Since 1916, Girl Scouts have been making meaningful, sustainable change in their communities and around the world through their Girl Scout Gold Award projects. The Girl Scout Gold Award, the highest honor a Girl Scout can earn, acknowledges the power behind each recipient’s dedication to not only empowering herself, but also to making the world a better place for others. As the Girl Scout Gold Award celebrates 100 years of girls changing the world, Girl Scouts of Southern Illinois (GSSI) will highlight some of our shining stars who exemplify the greatness of this award.
Most people who have been a part of Girl Scouting for several years feel as though their troop and leaders are like a family. That’s definitely the case with Nicolle and Danielle – literally. The Patton sisters, both from Mt. Vernon, have been involved with Girl Scouting ever since they were old enough to join the organization. And, each of them earned the prestigious Girl Scout Gold Award. They attribute a lot of who they are today to Girl Scouts and their journey for Gold.
When the sisters were in the process of earning their Gold Awards, they each took on projects that would benefit the youth of their community. Nicolle partnered with Hope In Christ shelter. She educated people on the issue of homelessness in their community, made major improvements to the shelter facility and provided Christmas boxes to the children at the shelter. “Nicolle has influenced me for as long as I can remember. Every little sister wants to be like her older sister, and I was no exception,” states Danielle. “When I saw her work hard for her Gold Award, I told myself that one day I would be standing on that stage receiving recognition for all of my hard work. She made me want to strive to be a better person and set my goals higher,” Danielle added.
For her Girl Scout Gold Award project, Danielle partnered with CASA (Court Appointed Special Advocates). She wanted to give the youth that were served by this organization some of the luxuries many others think of as staples. She made sure each child had a box that contained supplies to have an age appropriate birthday party; a bag with many essentials, books and toys; and a life book that provided words of encouragement and inspiration to the children who received them.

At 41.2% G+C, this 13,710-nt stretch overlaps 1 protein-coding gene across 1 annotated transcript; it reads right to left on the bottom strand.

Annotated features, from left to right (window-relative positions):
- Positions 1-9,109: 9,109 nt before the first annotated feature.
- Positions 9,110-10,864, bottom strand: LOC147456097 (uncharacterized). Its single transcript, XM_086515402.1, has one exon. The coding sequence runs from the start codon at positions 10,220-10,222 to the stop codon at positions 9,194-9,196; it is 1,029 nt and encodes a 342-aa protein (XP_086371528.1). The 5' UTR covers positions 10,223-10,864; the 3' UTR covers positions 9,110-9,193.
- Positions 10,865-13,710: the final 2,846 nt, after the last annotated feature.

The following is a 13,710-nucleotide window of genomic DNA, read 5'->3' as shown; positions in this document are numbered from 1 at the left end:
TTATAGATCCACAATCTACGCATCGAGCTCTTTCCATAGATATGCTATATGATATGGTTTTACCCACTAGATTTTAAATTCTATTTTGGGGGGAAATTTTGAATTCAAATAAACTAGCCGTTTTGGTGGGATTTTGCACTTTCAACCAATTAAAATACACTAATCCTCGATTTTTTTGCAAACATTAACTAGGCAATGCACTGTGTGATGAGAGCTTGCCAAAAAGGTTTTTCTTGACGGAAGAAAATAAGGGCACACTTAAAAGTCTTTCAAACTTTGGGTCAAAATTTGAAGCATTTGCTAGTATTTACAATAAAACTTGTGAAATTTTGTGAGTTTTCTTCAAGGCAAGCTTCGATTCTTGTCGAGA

Having achieved the Gold Award herself, Nicolle was there to support her sister along the way. “Danielle has always told me she looked up to me. I wanted to set an example for her; I wanted her to strive to be the best that she could be because she’s an amazing young lady,” said Nicolle. “Above all, I reminded her of the impact she was making as she continued to work on her project. She was changing people’s lives for the better. The long hours of work she put into the project couldn’t compare to the impact she was having on those deserving people. I am extremely proud of what she accomplished.”
Nicolle and Danielle encourage young girls to get involved in Girl Scouting and for older girls to go for their Gold Award. “Girl Scouts has impacted my life so much over the years,” said Nicolle. “Not only has it helped me come out of my shell, but it also taught me some important life lessons along the way. It taught me that I could be a leader – that I had the drive and the skills all along. To this day, I use those same skills in my work and my schooling,” Nicolle added.
“Earning my Gold Award taught me skills that I’ll use in the future; it gave me a sense of adulthood,” Danielle said. She also encourages other girls to strive for this top award. “Do it! Believe in yourself and push yourself to do better each day,” she added.
Nicolle is in her final year at Southern Illinois University Edwardsville where she will graduate with a degree in Mass Communications, minoring in Theatre and Dance. She plans to pursue a career in the television industry after graduation. Danielle is a senior at Mt. Vernon Township High School. Upon graduation, she intends to pursue a degree in Communications.